In prior issues of BVWire, we presented thoughts from some members of the editorial advisory board of BVR’s Business Valuation Update. Here are a few more comments on the past year and the rest of 2015.
Fees and services: “As a maturing industry, valuation services have become increasingly commoditized,” observes Kevin Yeanoplos (Brueggeman and Johnson Yeanoplos PC). “As more people have considered the profession as a career choice, there has been continued downward pressure on fees. At times I’ve wondered if we will ultimately be paying the clients for the chance to do the work.”
Rod Burkert (Burkert Valuation Advisors LLC) weighs in on the fee issue: “I believe fee compression will continue to be a concern, especially for practitioners who don't differentiate themselves by specializing in a niche and whose deliverable is ‘just’ a report.” BVWire notes that Burkert is a co-developer of the Practice Builder Academy, which is designed to help BV practitioners attract more work.
Other developments affecting fees are changes in GAAP for private companies that have also changed the need for fair value work, according to Yeanoplos. “As a result, the pool of companies requiring valuation of intangibles has diminished, putting the brakes on this area somewhat as an area of practice growth.” He also points out that, because of fundamental economic changes over the past six years, “more divorce attorneys are attempting to settle their cases without having a formal valuation done, thereby reducing overall fees.” He points out that valuation experts “have been forced to consider innovative ways to provide value to clients, such as strategic planning.”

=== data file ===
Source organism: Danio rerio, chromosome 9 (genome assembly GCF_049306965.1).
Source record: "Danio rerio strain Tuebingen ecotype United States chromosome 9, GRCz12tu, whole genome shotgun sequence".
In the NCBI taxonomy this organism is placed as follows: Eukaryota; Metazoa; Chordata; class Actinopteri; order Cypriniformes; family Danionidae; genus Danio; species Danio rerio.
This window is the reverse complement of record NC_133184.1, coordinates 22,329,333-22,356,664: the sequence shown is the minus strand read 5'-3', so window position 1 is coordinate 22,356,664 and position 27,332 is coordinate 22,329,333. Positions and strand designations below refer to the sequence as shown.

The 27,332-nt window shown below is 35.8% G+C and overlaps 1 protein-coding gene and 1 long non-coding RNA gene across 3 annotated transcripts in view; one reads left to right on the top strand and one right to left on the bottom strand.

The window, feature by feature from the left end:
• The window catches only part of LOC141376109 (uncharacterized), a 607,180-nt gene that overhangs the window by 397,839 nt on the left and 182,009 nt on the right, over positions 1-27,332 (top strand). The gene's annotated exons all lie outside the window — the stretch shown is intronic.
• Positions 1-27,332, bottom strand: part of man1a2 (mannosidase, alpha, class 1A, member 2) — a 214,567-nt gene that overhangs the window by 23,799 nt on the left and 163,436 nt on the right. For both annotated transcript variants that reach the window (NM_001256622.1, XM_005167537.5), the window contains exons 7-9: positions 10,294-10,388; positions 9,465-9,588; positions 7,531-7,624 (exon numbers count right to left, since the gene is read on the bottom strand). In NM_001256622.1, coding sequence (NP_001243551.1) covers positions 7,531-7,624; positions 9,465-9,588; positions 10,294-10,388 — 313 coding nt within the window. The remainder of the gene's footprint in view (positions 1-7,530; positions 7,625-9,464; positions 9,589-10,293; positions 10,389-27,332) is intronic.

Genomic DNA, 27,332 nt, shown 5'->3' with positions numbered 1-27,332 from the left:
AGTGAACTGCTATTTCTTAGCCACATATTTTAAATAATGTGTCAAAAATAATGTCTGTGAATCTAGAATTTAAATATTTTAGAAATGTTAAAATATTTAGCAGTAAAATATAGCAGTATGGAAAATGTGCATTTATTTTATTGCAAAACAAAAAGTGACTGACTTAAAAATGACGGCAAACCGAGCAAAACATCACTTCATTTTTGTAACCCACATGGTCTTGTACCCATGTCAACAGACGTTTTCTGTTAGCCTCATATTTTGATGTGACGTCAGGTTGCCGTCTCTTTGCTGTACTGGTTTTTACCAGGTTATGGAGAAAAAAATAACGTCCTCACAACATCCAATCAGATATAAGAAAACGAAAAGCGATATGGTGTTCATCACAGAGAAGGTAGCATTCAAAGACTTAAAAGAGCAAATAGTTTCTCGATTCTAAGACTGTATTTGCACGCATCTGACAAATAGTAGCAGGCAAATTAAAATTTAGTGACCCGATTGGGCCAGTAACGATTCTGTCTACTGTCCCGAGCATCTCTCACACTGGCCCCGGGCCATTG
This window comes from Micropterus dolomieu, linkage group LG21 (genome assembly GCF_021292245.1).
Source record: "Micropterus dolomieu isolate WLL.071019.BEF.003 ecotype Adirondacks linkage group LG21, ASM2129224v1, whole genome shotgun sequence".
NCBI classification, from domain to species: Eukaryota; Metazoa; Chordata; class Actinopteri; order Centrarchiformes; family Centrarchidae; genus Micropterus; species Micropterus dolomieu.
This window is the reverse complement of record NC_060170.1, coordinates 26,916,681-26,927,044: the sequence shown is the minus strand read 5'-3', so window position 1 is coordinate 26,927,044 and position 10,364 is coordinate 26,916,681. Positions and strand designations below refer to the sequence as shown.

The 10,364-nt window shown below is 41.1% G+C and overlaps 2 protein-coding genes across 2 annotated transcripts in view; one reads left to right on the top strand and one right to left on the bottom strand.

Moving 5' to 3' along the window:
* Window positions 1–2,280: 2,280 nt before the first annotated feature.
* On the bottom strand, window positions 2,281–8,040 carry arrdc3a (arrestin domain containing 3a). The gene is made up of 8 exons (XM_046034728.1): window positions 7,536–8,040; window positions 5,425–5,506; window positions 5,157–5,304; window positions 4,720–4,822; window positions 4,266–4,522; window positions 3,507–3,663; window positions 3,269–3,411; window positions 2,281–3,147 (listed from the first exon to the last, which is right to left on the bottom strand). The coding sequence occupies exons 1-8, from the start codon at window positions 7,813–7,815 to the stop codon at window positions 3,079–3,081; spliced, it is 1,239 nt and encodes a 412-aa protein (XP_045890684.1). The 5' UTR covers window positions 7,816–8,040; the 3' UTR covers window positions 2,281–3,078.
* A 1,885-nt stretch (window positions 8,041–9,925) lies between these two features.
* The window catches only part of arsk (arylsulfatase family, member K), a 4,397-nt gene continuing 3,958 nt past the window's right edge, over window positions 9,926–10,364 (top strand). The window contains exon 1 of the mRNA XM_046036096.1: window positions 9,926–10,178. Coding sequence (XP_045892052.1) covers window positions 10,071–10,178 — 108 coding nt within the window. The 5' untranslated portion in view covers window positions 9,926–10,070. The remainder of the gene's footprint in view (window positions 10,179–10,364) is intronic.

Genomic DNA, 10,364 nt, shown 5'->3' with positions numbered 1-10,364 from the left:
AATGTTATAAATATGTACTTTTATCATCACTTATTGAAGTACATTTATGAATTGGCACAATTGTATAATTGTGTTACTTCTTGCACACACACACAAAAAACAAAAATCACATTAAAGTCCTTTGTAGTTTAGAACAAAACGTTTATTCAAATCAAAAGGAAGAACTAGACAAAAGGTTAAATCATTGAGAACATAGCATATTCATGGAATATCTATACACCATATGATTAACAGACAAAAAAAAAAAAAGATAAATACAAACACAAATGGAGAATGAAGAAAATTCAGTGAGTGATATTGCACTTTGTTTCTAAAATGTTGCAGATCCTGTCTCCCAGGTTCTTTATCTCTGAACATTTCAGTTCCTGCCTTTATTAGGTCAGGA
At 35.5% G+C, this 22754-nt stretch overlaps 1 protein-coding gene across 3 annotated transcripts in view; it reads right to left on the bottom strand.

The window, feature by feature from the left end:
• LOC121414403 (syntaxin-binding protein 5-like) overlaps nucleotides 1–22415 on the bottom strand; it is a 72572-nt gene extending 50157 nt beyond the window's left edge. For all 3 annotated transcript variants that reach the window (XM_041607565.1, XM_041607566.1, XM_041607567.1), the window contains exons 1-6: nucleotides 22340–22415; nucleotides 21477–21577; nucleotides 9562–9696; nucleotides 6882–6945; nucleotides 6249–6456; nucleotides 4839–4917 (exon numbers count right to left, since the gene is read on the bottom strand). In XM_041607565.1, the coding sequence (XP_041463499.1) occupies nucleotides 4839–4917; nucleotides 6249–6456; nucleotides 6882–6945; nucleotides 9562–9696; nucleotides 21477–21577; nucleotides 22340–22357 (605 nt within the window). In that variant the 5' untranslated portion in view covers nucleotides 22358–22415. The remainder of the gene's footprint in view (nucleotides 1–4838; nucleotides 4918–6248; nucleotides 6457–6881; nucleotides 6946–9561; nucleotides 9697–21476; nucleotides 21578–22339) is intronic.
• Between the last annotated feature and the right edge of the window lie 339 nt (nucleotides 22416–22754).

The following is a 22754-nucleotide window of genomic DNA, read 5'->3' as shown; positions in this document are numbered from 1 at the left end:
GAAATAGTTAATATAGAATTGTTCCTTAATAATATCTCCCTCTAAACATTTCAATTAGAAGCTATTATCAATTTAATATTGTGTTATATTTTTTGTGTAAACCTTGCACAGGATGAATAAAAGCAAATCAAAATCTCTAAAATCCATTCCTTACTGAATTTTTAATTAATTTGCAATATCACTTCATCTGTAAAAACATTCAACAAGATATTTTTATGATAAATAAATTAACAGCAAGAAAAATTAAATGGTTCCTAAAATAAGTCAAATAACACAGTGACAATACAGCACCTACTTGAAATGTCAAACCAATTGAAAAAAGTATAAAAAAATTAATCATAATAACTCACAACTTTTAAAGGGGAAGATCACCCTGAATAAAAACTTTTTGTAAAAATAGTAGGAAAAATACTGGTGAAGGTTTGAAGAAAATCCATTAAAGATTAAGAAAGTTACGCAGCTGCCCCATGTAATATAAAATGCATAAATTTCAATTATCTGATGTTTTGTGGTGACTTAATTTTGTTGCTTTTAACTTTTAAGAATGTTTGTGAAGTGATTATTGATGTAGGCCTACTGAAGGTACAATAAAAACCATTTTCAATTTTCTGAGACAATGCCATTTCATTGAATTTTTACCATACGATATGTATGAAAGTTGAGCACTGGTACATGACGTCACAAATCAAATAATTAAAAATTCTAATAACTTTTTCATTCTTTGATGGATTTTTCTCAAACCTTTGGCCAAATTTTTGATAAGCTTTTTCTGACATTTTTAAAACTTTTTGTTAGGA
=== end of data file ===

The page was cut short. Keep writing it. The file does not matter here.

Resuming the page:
Another way BV experts can provide value to clients is to help business owners understand value and help them see how they can tap into that value. “Interest in the BV arena has been keen on this topic, since it provides a different way of talking to business owners and a means of enhancing the relevance of what we do in the private wealth planning process,” says Z. Christopher Mercer (Mercer Capital). Mercer is the author of a new book, Unlocking Private Company Wealth, which is designed to help you help business owners manage the wealth they create in their private business and understand how to talk to them in this regard.
Methodologies: “From the perspective of someone who primarily values smaller businesses, I don't think a lot happened in 2014 in that regard,” says Burkert. However, BVWire points out that Burkert is a co-developer of the new implied private company pricing line/model (IPCPL/IPCPM), which is designed to be a more reliable way of estimating the cost of capital of small private firms. Yeanoplos says IPCPL is a “step in the right direction” with regard to the profession’s “seemingly fruitless search for the ‘holy grail,’ that is, the elusive method to precisely quantify the company specific risk premium. It strikes me as the ‘illusion of precision.’” Despite advances, “there are still so many leaps of faith that I’m not sure we’re better off than we were,” he says.
Burkert sees a continued questioning of standard practices and conventional wisdom. “For example, does the size premium still exist? And assuming it does, does it overlap with the discount for lack of marketability?”
Aging of the profession: The business valuation profession is aging. Mercer points out that statistics from the American Society of Appraisers indicate that the average age of appraisers is rising each year. This phenomenon indicates transitions are going on in many individual careers as well as at many firms. “The aging of this group should create substantial opportunity for younger appraisers who take the time and make the effort to build their careers,” notes Mercer.
However, there’s trouble finding people to fill the void, observes Yeanoplos. “The profession's thought leaders are struggling to hand off to the next generation,” he says. “I have some real concerns about the direction of the profession."